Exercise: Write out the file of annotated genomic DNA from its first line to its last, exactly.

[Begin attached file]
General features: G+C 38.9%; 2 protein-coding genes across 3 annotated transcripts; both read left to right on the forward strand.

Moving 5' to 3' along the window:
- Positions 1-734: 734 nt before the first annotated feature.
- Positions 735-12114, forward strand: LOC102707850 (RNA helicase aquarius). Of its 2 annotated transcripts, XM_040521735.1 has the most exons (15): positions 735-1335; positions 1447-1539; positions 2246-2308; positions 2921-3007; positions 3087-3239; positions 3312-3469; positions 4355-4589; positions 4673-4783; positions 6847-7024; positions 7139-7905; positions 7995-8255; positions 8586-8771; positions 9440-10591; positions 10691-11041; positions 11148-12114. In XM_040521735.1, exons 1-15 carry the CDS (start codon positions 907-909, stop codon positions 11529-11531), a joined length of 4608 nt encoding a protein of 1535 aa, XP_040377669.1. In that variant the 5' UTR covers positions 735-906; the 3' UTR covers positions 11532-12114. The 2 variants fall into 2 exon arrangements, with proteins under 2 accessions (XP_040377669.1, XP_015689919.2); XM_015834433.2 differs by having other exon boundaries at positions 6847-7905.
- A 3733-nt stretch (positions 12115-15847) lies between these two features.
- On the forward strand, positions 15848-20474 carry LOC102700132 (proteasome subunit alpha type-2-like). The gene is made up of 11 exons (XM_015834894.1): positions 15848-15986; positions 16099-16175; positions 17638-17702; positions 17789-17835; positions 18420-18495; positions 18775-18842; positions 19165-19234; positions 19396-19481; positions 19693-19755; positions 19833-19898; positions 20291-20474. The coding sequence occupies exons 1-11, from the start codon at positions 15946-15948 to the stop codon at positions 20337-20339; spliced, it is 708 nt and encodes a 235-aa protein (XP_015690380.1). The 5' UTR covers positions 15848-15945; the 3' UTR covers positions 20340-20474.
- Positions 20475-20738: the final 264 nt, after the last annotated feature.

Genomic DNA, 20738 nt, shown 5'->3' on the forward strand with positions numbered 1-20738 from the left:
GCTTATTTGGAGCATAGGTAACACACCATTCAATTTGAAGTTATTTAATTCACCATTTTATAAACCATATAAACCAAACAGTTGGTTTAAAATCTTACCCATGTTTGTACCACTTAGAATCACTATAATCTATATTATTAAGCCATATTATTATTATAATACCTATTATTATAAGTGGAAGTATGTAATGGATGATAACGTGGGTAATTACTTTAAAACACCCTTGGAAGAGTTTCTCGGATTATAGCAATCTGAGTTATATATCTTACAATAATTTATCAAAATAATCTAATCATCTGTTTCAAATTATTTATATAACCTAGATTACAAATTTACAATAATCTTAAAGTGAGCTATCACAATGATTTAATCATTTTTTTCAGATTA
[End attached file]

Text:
General features: G+C 38.9%; 2 protein-coding genes across 3 annotated transcripts; both read left to right on the forward strand.

Moving 5' to 3' along the window:
- Positions 1-734: 734 nt before the first annotated feature.
- Positions 735-12114, forward strand: LOC102707850 (RNA helicase aquarius). Of its 2 annotated transcripts, XM_040521735.1 has the most exons (15): positions 735-1335; positions 1447-1539; positions 2246-2308; positions 2921-3007; positions 3087-3239; positions 3312-3469; positions 4355-4589; positions 4673-4783; positions 6847-7024; positions 7139-7905; positions 7995-8255; positions 8586-8771; positions 9440-10591; positions 10691-11041; positions 11148-12114. In XM_040521735.1, exons 1-15 carry the CDS (start codon positions 907-909, stop codon positions 11529-11531), a joined length of 4608 nt encoding a protein of 1535 aa, XP_040377669.1. In that variant the 5' UTR covers positions 735-906; the 3' UTR covers positions 11532-12114. The 2 variants fall into 2 exon arrangements, with proteins under 2 accessions (XP_040377669.1, XP_015689919.2); XM_015834433.2 differs by having other exon boundaries at positions 6847-7905.
- A 3733-nt stretch (positions 12115-15847) lies between these two features.
- On the forward strand, positions 15848-20474 carry LOC102700132 (proteasome subunit alpha type-2-like). The gene is made up of 11 exons (XM_015834894.1): positions 15848-15986; positions 16099-16175; positions 17638-17702; positions 17789-17835; positions 18420-18495; positions 18775-18842; positions 19165-19234; positions 19396-19481; positions 19693-19755; positions 19833-19898; positions 20291-20474. The coding sequence occupies exons 1-11, from the start codon at positions 15946-15948 to the stop codon at positions 20337-20339; spliced, it is 708 nt and encodes a 235-aa protein (XP_015690380.1). The 5' UTR covers positions 15848-15945; the 3' UTR covers positions 20340-20474.
- Positions 20475-20738: the final 264 nt, after the last annotated feature.

Genomic DNA, 20738 nt, shown 5'->3' on the forward strand with positions numbered 1-20738 from the left:
GCTTATTTGGAGCATAGGTAACACACCATTCAATTTGAAGTTATTTAATTCACCATTTTATAAACCATATAAACCAAACAGTTGGTTTAAAATCTTACCCATGTTTGTACCACTTAGAATCACTATAATCTATATTATTAAGCCATATTATTATTATAATACCTATTATTATAAGTGGAAGTATGTAATGGATGATAACGTGGGTAATTACTTTAAAACACCCTTGGAAGAGTTTCTCGGATTATAGCAATCTGAGTTATATATCTTACAATAATTTATCAAAATAATCTAATCATCTGTTTCAAATTATTTATATAACCTAGATTACAAATTTACAATAATCTTAAAGTGAGCTATCACAATGATTTAATCATTTTTTTCAGATTA